Effective policies, wise investments, informed decisions, and smart designs all require some consideration of possible future conditions. This may take the form of a statistical forecast, model simulation, projection of trends, or simply an educated guess. However, the future is inherently uncertain, so perfectly accurate predictions are impossible. How can we characterize and plan for what we do not know? Does a detailed and honest characterization of forecast uncertainty lead to better decisions?
Amazon Sumerian is a new development platform for games and VR/AR. Built on A-frame and native to WebVR, Amazon Sumerian runs in a browser, with no downloads, and creates experiences that are published directly to the web. These experiences are device agnostic and can run on mobile devices, tablets, PCs, Macs, and all VR HMDs. The platform is tailored for non-programmers and offers an easy and intuitive interface. Come to an introductory workshop where you can learn the basics of Sumerian!
Hosted by Duke GameLab & Games&Culture Lab.
Co-hosted by Duke OLV & Duke I&E, Invented at Duke celebrates and promotes the diverse accomplishments of Duke innovators and entrepreneurs. The event showcases select technologies, inventions, and novel ideas-illustrating the breadth of Duke discoveries-while also highlighting Duke's innovation and entrepreneurship resources and facilitating discussions among Duke inventors and the broader Duke community.
Many of the future risks that most concern us-from global nuclear war to catastrophic climate change to out-of-control artificial intelligence-have no precedent. In trying to evaluate such risks we cannot rely on statistics, human experience, or even a complete understanding of the underlying science. William Poundstone, author of The Doomsday Calculation, talks about the burgeoning and sometimes controversial use of Bayesian reasoning and indirect evidence to help quantify existential risks.
POSTED ON BEHALF OF NORTH CAROLINA CENTRAL UNIVERSITY: Join us for the keynote presentation for #RepresentationMatters, the Fall 2019 Triangle Digital Humanities Institute (TDHI) hosted by NCCU (http://triangledh.org/tdhi/). No registration is required for the keynote. Parking info: https://www.nccu.edu/health-safety/police/parking.cfm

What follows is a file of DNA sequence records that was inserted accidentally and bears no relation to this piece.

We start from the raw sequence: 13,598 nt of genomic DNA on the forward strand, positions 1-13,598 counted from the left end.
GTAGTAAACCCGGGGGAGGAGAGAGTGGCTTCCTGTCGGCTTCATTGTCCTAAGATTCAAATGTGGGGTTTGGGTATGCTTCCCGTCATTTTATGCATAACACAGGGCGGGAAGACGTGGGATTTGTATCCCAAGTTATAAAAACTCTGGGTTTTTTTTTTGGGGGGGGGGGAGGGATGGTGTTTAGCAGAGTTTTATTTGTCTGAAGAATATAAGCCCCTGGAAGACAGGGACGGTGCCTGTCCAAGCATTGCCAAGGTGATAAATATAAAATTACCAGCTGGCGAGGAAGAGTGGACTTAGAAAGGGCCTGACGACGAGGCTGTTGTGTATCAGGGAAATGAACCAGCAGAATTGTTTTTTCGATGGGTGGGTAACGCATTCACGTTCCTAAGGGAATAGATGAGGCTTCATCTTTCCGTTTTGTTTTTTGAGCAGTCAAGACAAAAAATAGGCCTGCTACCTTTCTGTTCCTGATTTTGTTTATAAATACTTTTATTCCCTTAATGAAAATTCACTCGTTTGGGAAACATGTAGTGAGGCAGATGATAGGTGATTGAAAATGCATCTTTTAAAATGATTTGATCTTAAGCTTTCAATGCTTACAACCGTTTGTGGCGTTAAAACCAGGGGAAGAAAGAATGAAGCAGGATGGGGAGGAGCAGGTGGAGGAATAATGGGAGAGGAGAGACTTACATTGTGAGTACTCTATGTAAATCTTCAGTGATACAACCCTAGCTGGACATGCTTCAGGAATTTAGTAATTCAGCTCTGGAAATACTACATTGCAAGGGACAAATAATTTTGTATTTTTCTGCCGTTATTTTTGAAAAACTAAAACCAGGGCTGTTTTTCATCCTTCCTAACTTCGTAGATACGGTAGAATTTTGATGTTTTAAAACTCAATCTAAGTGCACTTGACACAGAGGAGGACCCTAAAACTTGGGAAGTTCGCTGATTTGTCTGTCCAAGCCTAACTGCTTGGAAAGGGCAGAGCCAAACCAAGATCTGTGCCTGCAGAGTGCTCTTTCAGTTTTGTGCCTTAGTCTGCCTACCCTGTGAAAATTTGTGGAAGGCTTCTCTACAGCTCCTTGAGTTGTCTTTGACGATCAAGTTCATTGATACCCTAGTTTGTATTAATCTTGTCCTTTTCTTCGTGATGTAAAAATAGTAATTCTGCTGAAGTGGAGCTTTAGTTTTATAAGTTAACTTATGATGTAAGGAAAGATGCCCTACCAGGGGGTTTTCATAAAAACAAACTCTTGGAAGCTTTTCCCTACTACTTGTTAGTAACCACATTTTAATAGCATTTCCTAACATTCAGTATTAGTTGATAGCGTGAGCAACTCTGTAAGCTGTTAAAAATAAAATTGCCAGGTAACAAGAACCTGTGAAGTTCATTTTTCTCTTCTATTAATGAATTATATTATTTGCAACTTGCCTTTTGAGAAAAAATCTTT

Seating is limited, please RSVP: bit.ly/tylerpriest
How and why does the petroleum industry extract oil and gas from deepwater (beyond 1,300-foot depths)? And how long will it last? During 2007-2012, 50 percent of the 170 billion barrels of global conventional oil (and gas equivalent) discovered by industry was in deepwater. Global output from these depths is projected to double by 2030, to 14 million barrels/day. This presentation will explain the history of petroleum extraction beyond the edge of the continental shelf and discuss its implications for the future of energy.
Do you have a great idea for a game but don't know where to get started? Do you want to get together and create with like-minded gamers at Duke? Do you want to prepare for the Global Game Jam? The Duke Game Lab is hosting a series of design workshops to do just that! You are welcome to attend just one or all, each workshop stands alone but will allow you to practice skills gained from previous experience. So come learn game design with us!
Come have a chat with the Career Center about your resume, cover letter, career advice, internship or job search, and more! The drop-in chats will be held every Wednesday from 10/16-11/13, 4-5:30pm.
Co-sponsored by the Career Center and the Mary Lou Williams Center.
What is digital humanities (DH) and what are the critical frameworks that inform the field? This reading group is meant as an wide ranging exploration of DH and computational methods broadly understood.
For the academic year 2019-2020, the reading group is broadly structured to focus on:
theoretical background in the Fall Semester;
methodological concerns in the Spring Semester
Please click here for more information and a list of readings for the academic year:
Join us for an open discussion with three distinguished researchers and their disciples
Moderator: Johnna Frierson, PhD, Assistant Dean for Graduate and Post Doctoral Diversity and Inclusion, School of Medicine
Mentor Anna Gasman-Pines, PhD and Mentee Jane Leer
Mentor Herman Staats, PhD and Mentee Brandi Johnson-Weaver, PhD
Mentor Geeta Swamy, MD and mentee Sarah Wheeler, MD